We should be offended at that. We should stand against such sin. To do any less than stand forcefully against sin would have been to in some way condone that sin.
2) Genuine repentance should lead to genuine forgiveness.
Had this church not repented of this sin, I would have been in favor of refusing to seat their messengers at the convention in Houston (if they sent any) and other actions to distance ourselves from such sin. We have to treat churches that condone racism like we would churches that condone homosexuality or ones that would condone abortion. It would have been wrong for us to do anything less than that.
Such is no longer necessary. This church has repented genuinely and should be forgiven genuinely. Of course, we would hope that this statement would be followed by actions in keeping with the statement, and I am certainly hope it will be. In fact, this church’s membership has seemed from the very start to be horrified by the action that was taken.
But we, as Southern Baptists, must genuinely and immediately forgive this church and pray for their complete healing.
3) God works all things for good!
If there is a good that comes out of this, it is that FBC Crystal Springs has stated publicly that the racists within their midst were not the majority and they will not lead the church. The action Sunday was a powerful rebuke to those members who came after the pastor with their threats. Evil surfaced, but now it has been confronted and dis-empowered. It is not completely clear from the statement whether those who asked for the wedding to be moved have repented, but perhaps that is what it meant by “those involved” in the decision to move the wedding. But one way or another, FBC Crystal Springs has spoken loudly to the world that racism will not be given a hearing at their church.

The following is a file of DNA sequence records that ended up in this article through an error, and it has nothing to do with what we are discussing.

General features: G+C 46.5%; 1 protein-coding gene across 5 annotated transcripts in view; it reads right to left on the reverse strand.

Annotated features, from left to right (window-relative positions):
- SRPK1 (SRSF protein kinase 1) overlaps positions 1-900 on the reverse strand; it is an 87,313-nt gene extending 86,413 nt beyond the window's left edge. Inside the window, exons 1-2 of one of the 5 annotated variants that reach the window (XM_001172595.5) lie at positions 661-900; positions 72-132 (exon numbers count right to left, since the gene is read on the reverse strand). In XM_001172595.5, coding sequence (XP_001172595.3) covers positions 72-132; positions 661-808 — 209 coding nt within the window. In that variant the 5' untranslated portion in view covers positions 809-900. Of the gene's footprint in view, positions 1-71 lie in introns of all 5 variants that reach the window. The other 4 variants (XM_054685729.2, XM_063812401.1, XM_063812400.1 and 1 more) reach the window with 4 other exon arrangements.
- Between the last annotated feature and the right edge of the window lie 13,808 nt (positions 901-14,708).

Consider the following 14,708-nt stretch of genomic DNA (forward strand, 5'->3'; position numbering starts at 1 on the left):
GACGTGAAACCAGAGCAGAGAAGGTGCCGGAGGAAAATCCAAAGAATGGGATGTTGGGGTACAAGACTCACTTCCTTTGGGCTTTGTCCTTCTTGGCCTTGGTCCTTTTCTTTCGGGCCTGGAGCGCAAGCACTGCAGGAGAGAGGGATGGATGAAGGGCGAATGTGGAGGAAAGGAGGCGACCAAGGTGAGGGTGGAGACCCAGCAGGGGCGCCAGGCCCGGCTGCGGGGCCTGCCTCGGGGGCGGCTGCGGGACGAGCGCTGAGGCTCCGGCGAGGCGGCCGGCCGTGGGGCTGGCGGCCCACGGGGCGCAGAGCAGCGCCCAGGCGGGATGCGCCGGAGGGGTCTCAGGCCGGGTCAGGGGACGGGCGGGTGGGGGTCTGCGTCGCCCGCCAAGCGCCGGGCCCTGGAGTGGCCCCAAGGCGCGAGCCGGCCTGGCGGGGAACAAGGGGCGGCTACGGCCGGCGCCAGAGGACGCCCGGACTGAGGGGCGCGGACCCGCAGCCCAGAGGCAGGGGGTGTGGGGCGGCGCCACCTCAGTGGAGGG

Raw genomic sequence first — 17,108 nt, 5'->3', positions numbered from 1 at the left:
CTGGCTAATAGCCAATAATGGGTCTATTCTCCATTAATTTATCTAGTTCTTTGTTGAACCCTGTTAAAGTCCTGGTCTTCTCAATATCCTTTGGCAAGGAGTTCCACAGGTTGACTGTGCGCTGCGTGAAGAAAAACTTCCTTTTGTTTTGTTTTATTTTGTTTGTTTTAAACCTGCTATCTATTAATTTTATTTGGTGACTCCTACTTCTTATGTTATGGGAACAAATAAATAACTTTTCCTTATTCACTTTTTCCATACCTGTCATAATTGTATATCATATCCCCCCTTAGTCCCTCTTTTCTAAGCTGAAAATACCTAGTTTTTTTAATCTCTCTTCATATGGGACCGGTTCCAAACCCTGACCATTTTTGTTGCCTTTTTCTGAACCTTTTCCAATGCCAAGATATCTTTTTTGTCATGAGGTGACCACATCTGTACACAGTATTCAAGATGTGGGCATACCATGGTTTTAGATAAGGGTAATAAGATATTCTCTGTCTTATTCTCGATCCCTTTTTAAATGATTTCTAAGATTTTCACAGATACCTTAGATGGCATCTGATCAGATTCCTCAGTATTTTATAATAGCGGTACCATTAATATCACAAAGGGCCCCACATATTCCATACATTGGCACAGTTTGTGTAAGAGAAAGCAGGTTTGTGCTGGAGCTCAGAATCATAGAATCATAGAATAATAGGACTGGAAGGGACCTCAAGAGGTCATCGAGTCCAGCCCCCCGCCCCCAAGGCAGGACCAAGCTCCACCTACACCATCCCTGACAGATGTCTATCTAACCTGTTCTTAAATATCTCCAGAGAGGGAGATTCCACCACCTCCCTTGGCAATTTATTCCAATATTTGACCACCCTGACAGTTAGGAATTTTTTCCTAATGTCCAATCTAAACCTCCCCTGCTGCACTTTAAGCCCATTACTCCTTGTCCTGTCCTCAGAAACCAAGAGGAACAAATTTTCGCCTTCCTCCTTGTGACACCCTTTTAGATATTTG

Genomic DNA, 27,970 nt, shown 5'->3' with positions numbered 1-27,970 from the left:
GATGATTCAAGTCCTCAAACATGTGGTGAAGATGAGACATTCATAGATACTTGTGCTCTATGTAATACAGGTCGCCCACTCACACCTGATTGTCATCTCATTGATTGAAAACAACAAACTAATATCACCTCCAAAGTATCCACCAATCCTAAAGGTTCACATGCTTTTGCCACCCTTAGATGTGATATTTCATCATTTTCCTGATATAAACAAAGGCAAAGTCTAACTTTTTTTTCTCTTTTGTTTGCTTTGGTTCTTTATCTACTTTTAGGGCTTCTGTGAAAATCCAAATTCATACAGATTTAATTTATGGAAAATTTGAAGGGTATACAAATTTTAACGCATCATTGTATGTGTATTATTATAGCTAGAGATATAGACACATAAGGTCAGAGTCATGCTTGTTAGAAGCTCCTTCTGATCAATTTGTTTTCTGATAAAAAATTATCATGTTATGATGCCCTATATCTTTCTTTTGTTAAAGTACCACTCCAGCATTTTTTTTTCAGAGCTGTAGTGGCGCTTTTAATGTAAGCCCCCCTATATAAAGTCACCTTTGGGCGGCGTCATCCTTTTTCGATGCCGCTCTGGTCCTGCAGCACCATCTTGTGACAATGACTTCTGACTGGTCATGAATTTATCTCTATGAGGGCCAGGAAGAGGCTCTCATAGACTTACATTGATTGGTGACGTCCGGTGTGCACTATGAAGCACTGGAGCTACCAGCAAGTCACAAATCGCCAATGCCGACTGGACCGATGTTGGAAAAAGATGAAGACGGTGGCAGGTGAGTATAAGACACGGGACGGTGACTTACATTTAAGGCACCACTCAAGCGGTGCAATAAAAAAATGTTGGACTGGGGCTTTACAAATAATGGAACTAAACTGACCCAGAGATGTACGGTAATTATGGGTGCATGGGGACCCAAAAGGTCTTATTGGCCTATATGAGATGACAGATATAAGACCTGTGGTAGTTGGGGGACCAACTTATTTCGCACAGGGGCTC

And the SBC has had the opportunity to publicly state that we will not tolerate racism in our midst anymore. For too long, we did. No more. This was an opportunity to demonstrate to our African American fellow-Baptists that we will not permit this kind of thing anymore. And, maybe the next SBC church that is confronted with such a quandary will be encouraged from all this to do the right thing and stand up to any forces of racism in their midst.
4) Pray for FBC, Crystal Springs and Dr. Stan Weatherford.
This has been, I am sure, a nightmare for them. I am sure that Dr. Weatherford has some difficult days ahead. And the process of reconciliation may also be a rocky one – there were some rumblings about lawsuits and such.
And, of course, there are probably now a few disgruntled members. Perhaps, unless they have also repented, a few influential folks who wanted the church to move the wedding may not be happy. There may be members upset with the way things went down, of course. No one likes to be the subject of this kind of scrutiny. This is going to be a difficult time for Dr. Weatherford. We should pray for him. We should give him whatever support or encouragement we can (not sure exactly how). Mostly, though, we should just pray for this church and this pastor.
Father, we pray for First Baptist Church, Crystal Springs. We thank you for their statement of repentance and pray that you would guide them through every step of the healing and restoration process. Bless Dr. Stan Weatherford as he rebuilds whatever leadership status was damaged during this incident and as he leads this congregation through the difficult days ahead. We pray for repentance for those who started the problem and healing for those families injured by the sin. We thank you that you bring healing out of hurt and joy from mourning. May you do that at Crystal Springs.